Cutting out Take Out

Cutting Out Take Out

One of the biggest challenges faced by someone who is trying to build up a well stocked pantry is figuring out what to store.  One of the simplest rules to follow when storing food for future use is to remember to store what you will eat.  A couple of weeks ago, I asked you to keep track of what you ate as well as when you ate out and why.   Lets start with the list of when you ate out and the reason.  This may seem counter-productive, but statistics say that fifty percent of American meals are eaten away from home, and one of every five breakfasts eaten in this country was from that place with the golden arches.    It goes without saying that eating out generally costs more than eating at home.  In addition, when you eat out, you don’t have the same control over the quality of the ingredients.

Understanding the reason that you choose to buy take out can help you save money.

So, let’s look at my family’s reasons for eating out this past week.  The first time, it was because I got off work late, and I was too tired to come home and work my culinary magic on those pantry staples.  The second time we ate out, it was to celebrate my oldest son finishing the first draft of his book.  The second was a legitimate reason though I suppose that I could have just made him his favorite meal at home.  The first take-out meal could have been avoided if my pantry or freezer had contained a few convenience items.

Cutting out Take Out

Frozen convenience foods can help save money on take out.

Even in a household of culinarily challenged people, a frozen Lasagna or a tray of frozen enchiladas (either homemade or commercially  produced) could have gone into the oven and been ready to eat when I got home, and I would have arrived 30 minutes earlier because I wouldn’t have stood in line and waited for the fast food that I carried in the door with me.  Even spending $12.00 for a frozen party size lasagna paired with a simple salad, would’ve been cheaper than the $40 fast food run that I made.  Building a pantry or food store is all about learning what your habits and needs are and ensuring that you have what you need to successfully produce meals for the best price.

Give yourself permission to have some “cheats” in your food storage.

Consider the kitchen skill levels of the other members of your household, and give yourself permission to pick up a few convenience foods to have on hand for those late nights to help curb those fast food dinners.  Even two servings of that creamy vegetable lasagna had fewer calories than that double burger meal from the fast food place.

Coming Next Week:  Determining the building blocks for your family’s meals.

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9 thoughts on “Cutting Out Take Out

  1. Patty Cake, I like your freezer meal and convenience food ideas. My last time to eat out and why was when the traffic was at 10 mph all the way and I got sleepy. Del Taco sounded pretty good to me! A 59-cent red burrito and 75-cent mini quesadilla!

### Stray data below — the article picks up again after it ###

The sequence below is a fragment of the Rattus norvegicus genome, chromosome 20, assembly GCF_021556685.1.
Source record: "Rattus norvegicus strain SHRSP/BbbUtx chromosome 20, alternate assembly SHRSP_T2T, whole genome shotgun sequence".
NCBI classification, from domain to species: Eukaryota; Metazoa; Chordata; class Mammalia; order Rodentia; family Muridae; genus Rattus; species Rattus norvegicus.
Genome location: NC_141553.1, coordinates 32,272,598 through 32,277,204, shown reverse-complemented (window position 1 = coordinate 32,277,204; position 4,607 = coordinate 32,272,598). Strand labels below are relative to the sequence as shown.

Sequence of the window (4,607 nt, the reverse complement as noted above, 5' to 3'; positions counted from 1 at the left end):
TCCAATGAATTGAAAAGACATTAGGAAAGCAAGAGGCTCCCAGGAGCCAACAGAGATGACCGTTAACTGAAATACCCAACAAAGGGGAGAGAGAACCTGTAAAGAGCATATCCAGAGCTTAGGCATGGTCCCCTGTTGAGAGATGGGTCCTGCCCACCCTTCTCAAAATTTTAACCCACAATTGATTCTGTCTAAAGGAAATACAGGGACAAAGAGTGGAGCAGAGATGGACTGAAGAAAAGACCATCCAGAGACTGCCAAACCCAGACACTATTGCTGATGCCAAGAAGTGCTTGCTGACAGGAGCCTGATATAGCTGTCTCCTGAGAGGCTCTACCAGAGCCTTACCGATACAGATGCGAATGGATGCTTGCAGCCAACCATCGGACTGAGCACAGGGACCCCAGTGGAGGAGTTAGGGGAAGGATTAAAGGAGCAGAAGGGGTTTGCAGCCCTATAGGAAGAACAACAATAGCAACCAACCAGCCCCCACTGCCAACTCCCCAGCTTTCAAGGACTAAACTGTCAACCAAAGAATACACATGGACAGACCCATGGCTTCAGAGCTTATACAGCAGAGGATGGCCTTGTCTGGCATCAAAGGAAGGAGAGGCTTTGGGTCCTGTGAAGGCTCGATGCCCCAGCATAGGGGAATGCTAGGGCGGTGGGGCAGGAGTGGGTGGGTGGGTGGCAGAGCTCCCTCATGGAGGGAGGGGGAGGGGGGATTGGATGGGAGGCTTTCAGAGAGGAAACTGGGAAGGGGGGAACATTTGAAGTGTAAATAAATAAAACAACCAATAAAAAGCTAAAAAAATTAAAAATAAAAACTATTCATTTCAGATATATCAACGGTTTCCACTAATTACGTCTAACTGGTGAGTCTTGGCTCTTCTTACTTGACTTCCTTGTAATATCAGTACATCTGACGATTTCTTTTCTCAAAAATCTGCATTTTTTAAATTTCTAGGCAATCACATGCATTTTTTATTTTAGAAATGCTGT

1. The cost of your take-out was pretty inexpensive and it was cheaper than paying for repairs on your car after an accident if you had fallen asleep, or hospital bills.

  2. Great post! One of my biggest challenges is that when I go to the store, I go without a plan. So, I tend to buy on impulse rather than ingredients for a larger meal. If I am going to prepare something more involved, I will usually go to the store beforehand. Obviously this system that I have set up for myself wastes a lot of time and makes a good case for eating out. I need to fix this, but habits are hard to break.

    1. Not having a plan can be a disaster for the budget. A couple of weeks ago, I did some pre-assembly for some meals for those busy days. That saved us from eating out twice this week.

  3. Since my hubby and I are both retired we are now on a FIXED income and I am trying to plan and cook at home during the weekdays. We treat ourselves on the weekend but still try to avoid fast food. Plus we feel so much better when we eat at home.

    1. I know what you mean about fixed incomes. I’m not there, but my Mom and Dad were on a very tight budget after he retired. Fortunately, my mom was a good cook. I have noticed that I feel better when I eat my own cooking rather than eating out. My theory is that when you cook for yourself, you know exactly what goes into a recipe, and you usually save a bunch of money. Italian Food (pasta, salad, bread) is a great example of that. I can feed my family of 4 a meal of spaghetti and meatballs with all the trimmings and drinks for $6 to $10 (Sometimes for less if I hit a good sale). If we had the same meal at an Italian restaurant, we would spend at least $40. The meal I cook at home usually allows my son to have seconds and leaves enough for me and one of my coworkers for lunch the next day.

  4. I’ve learned to cut back on dining out but I still like to treat myself to a satisfying meal just before I go grocery shopping. That way my tummy is full, my shopping list stays lean, and I avoid adding impulsive treats. Never go into a store hungry.

    1. Never going into a store hungry is excellent advice. Also, if you’re shopping with kids in tow, feed them first. It will make negotiating with them about what they want you to add to the cart much easier.

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